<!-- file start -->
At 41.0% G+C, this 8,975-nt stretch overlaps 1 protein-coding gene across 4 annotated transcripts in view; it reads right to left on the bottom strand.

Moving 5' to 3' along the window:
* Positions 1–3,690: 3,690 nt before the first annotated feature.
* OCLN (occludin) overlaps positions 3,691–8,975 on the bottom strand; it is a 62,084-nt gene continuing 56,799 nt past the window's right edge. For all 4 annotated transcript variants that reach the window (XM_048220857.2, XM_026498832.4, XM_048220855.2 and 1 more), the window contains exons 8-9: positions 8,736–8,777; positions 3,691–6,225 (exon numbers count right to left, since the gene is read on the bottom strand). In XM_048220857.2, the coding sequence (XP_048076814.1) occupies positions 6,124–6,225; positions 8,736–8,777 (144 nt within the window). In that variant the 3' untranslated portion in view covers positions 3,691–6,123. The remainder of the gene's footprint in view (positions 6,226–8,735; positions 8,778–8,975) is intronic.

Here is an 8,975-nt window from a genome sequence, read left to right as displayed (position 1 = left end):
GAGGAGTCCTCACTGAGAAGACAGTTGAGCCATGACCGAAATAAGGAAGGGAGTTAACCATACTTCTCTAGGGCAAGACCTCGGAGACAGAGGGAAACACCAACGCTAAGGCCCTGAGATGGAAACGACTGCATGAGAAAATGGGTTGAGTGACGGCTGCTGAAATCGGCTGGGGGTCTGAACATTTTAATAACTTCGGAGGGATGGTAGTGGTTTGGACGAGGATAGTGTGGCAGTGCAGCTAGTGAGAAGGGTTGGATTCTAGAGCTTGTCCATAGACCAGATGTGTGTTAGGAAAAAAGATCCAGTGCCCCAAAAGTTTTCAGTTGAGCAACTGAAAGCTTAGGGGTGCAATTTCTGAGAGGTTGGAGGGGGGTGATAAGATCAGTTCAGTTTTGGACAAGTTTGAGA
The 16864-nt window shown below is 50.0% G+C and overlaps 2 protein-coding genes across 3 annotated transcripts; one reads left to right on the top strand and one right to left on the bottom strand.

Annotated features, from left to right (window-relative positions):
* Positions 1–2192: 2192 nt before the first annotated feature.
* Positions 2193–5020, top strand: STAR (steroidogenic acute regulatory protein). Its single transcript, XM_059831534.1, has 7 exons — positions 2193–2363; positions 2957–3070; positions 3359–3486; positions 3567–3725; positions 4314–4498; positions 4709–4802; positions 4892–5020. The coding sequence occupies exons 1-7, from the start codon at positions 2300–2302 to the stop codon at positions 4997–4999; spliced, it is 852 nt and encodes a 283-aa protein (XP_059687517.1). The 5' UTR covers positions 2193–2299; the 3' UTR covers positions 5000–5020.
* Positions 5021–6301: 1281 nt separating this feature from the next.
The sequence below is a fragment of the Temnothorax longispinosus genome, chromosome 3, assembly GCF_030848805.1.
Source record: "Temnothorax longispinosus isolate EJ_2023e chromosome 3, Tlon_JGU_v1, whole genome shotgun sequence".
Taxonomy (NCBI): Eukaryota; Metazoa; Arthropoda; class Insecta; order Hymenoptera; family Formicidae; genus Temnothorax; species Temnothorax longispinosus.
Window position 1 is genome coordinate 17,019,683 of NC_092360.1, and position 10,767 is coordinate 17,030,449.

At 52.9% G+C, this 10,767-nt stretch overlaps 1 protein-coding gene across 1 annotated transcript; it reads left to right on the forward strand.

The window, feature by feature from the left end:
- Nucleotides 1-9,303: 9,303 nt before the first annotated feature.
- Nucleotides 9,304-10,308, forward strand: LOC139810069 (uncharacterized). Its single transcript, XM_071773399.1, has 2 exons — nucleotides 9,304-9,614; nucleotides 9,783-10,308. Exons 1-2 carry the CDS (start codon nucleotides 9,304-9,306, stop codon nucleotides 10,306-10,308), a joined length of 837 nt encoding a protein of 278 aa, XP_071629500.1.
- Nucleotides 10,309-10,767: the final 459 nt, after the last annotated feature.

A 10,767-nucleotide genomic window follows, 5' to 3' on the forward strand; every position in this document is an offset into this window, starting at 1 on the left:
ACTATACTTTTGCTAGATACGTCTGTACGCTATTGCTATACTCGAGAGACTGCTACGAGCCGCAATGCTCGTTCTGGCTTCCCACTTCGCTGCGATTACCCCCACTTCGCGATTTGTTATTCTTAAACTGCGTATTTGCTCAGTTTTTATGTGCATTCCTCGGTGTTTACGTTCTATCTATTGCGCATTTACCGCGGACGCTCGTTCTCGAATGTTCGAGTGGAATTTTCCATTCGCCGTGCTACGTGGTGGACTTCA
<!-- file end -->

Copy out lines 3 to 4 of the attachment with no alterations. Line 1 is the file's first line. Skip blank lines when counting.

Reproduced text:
* Positions 1–3,690: 3,690 nt before the first annotated feature.
* OCLN (occludin) overlaps positions 3,691–8,975 on the bottom strand; it is a 62,084-nt gene continuing 56,799 nt past the window's right edge. For all 4 annotated transcript variants that reach the window (XM_048220857.2, XM_026498832.4, XM_048220855.2 and 1 more), the window contains exons 8-9: positions 8,736–8,777; positions 3,691–6,225 (exon numbers count right to left, since the gene is read on the bottom strand). In XM_048220857.2, the coding sequence (XP_048076814.1) occupies positions 6,124–6,225; positions 8,736–8,777 (144 nt within the window). In that variant the 3' untranslated portion in view covers positions 3,691–6,123. The remainder of the gene's footprint in view (positions 6,226–8,735; positions 8,778–8,975) is intronic.